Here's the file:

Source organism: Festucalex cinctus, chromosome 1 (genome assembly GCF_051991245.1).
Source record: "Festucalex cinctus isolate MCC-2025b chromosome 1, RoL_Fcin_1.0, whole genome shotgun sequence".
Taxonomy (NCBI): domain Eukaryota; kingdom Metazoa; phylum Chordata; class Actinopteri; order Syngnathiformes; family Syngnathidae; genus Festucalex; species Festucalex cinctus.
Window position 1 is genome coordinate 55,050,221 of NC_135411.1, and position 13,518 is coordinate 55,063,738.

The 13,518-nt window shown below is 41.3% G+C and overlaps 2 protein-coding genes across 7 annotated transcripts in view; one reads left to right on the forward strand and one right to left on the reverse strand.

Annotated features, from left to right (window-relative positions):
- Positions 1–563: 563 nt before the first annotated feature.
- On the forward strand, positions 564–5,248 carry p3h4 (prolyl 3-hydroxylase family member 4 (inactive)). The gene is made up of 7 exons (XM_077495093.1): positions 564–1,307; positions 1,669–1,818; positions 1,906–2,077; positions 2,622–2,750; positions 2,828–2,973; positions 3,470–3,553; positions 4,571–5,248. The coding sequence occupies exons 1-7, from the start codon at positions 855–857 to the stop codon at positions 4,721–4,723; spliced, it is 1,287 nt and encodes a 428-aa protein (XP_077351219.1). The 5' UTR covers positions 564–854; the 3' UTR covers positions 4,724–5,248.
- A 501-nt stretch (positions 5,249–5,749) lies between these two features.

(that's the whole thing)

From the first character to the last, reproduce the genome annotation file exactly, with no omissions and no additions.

Source organism: Festucalex cinctus, chromosome 1 (genome assembly GCF_051991245.1).
Source record: "Festucalex cinctus isolate MCC-2025b chromosome 1, RoL_Fcin_1.0, whole genome shotgun sequence".
Taxonomy (NCBI): domain Eukaryota; kingdom Metazoa; phylum Chordata; class Actinopteri; order Syngnathiformes; family Syngnathidae; genus Festucalex; species Festucalex cinctus.
Window position 1 is genome coordinate 55,050,221 of NC_135411.1, and position 13,518 is coordinate 55,063,738.

The 13,518-nt window shown below is 41.3% G+C and overlaps 2 protein-coding genes across 7 annotated transcripts in view; one reads left to right on the forward strand and one right to left on the reverse strand.

Annotated features, from left to right (window-relative positions):
- Positions 1–563: 563 nt before the first annotated feature.
- On the forward strand, positions 564–5,248 carry p3h4 (prolyl 3-hydroxylase family member 4 (inactive)). The gene is made up of 7 exons (XM_077495093.1): positions 564–1,307; positions 1,669–1,818; positions 1,906–2,077; positions 2,622–2,750; positions 2,828–2,973; positions 3,470–3,553; positions 4,571–5,248. The coding sequence occupies exons 1-7, from the start codon at positions 855–857 to the stop codon at positions 4,721–4,723; spliced, it is 1,287 nt and encodes a 428-aa protein (XP_077351219.1). The 5' UTR covers positions 564–854; the 3' UTR covers positions 4,724–5,248.
- A 501-nt stretch (positions 5,249–5,749) lies between these two features.